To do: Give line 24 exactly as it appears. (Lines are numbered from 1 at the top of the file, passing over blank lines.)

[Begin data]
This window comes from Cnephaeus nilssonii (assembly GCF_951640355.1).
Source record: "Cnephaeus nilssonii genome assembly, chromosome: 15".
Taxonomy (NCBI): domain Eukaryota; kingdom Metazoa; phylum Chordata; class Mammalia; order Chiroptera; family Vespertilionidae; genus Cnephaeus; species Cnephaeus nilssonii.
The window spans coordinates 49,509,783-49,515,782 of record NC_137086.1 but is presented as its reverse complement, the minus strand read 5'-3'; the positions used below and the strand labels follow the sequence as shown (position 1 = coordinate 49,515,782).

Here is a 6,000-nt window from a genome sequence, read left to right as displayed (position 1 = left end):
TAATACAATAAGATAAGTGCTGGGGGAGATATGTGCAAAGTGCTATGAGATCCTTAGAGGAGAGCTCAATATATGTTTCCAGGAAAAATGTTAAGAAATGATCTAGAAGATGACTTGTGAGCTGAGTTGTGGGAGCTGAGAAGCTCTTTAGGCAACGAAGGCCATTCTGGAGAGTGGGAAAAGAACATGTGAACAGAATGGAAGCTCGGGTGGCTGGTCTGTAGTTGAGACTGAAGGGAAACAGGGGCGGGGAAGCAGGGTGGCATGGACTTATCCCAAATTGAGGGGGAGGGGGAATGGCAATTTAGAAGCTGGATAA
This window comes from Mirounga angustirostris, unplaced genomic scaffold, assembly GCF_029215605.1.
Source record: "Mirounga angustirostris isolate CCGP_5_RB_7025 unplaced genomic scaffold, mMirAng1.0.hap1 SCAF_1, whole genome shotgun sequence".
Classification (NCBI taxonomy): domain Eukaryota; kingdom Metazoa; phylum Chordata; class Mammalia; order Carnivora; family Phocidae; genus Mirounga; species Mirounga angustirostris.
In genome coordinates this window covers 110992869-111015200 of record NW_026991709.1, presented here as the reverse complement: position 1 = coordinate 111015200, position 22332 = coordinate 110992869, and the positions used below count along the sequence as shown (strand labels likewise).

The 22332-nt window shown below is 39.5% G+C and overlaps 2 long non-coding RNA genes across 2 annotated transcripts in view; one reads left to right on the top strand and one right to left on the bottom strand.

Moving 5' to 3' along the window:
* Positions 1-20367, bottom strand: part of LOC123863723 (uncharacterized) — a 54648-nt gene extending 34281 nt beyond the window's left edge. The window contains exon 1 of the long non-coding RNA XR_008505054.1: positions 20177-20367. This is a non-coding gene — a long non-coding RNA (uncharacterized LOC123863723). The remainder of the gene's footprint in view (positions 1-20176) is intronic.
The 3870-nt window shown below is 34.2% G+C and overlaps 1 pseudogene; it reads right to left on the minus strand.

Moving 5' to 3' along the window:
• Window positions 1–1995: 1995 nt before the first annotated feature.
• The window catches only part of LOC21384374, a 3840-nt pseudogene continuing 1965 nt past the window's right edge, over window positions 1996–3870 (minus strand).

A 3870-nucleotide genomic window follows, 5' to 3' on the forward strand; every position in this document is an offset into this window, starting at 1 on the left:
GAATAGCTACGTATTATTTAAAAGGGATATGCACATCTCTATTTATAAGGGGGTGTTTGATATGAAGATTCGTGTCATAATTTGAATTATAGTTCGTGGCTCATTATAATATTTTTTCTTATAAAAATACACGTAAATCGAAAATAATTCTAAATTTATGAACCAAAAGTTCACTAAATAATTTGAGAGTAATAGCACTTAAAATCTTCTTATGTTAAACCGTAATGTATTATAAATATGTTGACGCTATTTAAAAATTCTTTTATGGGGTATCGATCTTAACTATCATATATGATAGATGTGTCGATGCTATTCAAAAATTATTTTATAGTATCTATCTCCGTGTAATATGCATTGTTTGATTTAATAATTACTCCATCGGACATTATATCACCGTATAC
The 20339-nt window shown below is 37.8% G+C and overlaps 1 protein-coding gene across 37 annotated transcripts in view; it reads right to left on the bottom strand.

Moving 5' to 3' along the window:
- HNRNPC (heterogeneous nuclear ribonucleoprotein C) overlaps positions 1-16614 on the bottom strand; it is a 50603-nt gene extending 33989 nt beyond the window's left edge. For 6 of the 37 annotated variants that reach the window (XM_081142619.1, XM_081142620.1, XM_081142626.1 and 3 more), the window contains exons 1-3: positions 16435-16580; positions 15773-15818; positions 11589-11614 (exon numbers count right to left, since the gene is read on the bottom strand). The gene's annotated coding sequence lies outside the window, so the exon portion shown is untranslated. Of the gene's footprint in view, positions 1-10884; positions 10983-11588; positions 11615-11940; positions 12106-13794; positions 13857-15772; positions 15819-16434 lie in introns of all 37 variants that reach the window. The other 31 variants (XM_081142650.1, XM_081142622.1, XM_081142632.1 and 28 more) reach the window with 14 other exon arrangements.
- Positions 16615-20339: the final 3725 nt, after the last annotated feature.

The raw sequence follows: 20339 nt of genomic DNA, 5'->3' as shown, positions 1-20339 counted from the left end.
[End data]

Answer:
The raw sequence follows: 20339 nt of genomic DNA, 5'->3' as shown, positions 1-20339 counted from the left end.